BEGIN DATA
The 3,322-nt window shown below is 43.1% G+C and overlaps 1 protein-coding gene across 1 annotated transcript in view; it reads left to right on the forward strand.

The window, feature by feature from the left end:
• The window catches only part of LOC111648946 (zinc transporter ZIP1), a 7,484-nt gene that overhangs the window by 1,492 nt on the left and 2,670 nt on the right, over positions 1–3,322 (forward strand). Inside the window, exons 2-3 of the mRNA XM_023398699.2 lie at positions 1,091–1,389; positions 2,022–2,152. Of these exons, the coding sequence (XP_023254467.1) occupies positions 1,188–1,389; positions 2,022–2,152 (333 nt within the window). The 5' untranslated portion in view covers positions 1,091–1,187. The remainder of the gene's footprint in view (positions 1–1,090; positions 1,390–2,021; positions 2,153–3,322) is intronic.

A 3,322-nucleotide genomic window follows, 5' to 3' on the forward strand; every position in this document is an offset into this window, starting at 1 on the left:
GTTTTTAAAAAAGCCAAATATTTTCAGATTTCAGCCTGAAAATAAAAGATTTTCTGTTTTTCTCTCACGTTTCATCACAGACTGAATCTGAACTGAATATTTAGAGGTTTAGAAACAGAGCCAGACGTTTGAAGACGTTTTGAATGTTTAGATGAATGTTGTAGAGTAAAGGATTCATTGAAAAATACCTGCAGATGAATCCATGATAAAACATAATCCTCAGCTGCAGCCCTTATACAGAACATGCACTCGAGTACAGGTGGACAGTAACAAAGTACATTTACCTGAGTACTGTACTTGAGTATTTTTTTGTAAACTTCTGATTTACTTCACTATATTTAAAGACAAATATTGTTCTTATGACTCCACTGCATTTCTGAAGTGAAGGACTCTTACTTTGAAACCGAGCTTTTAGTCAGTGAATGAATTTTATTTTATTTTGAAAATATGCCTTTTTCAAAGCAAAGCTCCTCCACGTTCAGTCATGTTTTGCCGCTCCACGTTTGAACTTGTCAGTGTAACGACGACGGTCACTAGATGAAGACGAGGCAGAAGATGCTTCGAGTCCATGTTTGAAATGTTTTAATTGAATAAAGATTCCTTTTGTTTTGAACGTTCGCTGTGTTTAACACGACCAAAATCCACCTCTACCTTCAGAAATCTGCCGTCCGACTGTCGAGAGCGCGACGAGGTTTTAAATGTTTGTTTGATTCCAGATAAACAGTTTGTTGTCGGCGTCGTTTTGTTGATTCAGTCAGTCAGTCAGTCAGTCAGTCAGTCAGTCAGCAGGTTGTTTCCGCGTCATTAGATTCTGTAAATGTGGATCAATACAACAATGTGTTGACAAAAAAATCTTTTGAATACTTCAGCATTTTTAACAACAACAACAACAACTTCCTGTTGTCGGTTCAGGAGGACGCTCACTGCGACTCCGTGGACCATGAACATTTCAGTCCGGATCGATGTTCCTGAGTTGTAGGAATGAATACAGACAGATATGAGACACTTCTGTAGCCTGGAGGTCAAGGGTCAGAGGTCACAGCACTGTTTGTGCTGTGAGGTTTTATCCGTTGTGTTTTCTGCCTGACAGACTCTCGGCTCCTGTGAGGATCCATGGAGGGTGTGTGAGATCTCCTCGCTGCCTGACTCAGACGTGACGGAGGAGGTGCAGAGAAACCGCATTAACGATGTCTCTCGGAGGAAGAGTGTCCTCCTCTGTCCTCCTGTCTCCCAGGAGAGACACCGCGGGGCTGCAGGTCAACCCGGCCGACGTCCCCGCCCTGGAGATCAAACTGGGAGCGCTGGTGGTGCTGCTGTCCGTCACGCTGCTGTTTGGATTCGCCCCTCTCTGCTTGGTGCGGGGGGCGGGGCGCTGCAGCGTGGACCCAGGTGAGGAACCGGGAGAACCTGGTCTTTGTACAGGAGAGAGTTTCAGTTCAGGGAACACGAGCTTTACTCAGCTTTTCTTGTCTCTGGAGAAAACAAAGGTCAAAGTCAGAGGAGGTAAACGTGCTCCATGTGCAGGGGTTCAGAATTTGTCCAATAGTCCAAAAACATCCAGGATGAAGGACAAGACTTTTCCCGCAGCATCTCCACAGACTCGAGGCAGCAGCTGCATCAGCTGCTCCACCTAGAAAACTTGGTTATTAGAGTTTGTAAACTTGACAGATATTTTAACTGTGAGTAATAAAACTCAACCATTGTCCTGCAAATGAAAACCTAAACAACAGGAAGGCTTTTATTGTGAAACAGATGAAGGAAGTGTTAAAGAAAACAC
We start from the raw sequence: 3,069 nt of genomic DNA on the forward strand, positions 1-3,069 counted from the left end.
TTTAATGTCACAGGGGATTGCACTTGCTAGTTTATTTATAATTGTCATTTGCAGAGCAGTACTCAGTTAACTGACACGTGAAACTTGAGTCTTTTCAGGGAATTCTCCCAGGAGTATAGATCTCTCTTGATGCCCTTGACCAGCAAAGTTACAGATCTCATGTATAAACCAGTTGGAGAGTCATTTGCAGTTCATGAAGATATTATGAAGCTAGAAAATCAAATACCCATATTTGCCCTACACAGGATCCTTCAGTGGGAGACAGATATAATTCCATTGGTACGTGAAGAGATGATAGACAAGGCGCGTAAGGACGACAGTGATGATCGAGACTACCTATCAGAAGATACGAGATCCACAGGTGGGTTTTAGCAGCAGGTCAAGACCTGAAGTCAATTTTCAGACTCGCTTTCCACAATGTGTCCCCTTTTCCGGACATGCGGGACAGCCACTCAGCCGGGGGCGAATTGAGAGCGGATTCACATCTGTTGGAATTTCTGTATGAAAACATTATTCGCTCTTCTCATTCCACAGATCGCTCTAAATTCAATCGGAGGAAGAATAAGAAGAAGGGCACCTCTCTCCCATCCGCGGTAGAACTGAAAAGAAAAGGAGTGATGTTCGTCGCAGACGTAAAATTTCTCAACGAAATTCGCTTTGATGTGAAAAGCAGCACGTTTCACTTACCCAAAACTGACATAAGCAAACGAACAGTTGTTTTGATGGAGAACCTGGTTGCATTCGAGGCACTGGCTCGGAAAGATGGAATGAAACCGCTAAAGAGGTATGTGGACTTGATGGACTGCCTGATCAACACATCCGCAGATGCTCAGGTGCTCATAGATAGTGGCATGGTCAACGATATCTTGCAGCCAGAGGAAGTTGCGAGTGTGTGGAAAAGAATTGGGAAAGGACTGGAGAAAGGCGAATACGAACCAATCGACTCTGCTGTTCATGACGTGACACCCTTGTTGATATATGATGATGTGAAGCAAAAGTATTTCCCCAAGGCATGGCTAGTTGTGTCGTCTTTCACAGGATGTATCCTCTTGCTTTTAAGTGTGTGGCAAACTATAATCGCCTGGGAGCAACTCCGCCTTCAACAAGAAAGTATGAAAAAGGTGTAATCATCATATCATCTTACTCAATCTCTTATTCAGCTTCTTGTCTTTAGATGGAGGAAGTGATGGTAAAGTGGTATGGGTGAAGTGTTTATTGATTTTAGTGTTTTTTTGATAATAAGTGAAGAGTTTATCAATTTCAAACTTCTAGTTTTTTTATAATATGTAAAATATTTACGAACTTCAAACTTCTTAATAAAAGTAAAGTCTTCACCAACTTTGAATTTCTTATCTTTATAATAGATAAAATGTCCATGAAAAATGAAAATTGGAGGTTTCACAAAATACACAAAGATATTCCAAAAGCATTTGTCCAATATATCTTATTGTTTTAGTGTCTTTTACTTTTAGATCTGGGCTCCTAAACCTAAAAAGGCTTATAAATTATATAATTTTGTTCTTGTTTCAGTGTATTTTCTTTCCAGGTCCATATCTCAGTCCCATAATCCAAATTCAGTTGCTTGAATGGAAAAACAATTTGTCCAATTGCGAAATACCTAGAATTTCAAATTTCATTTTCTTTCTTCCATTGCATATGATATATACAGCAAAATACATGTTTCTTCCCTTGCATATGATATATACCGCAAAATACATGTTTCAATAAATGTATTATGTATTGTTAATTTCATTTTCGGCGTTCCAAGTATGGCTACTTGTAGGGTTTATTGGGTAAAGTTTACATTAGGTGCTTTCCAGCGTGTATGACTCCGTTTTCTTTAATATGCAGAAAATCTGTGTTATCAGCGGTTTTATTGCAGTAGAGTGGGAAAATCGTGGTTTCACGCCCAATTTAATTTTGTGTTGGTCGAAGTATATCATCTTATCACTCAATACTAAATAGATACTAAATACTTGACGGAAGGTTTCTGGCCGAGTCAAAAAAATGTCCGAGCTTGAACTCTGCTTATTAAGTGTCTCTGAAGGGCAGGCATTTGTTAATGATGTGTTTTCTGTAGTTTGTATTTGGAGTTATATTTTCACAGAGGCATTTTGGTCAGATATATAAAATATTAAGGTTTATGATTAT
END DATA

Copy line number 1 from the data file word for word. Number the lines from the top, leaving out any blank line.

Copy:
The 3,322-nt window shown below is 43.1% G+C and overlaps 1 protein-coding gene across 1 annotated transcript in view; it reads left to right on the forward strand.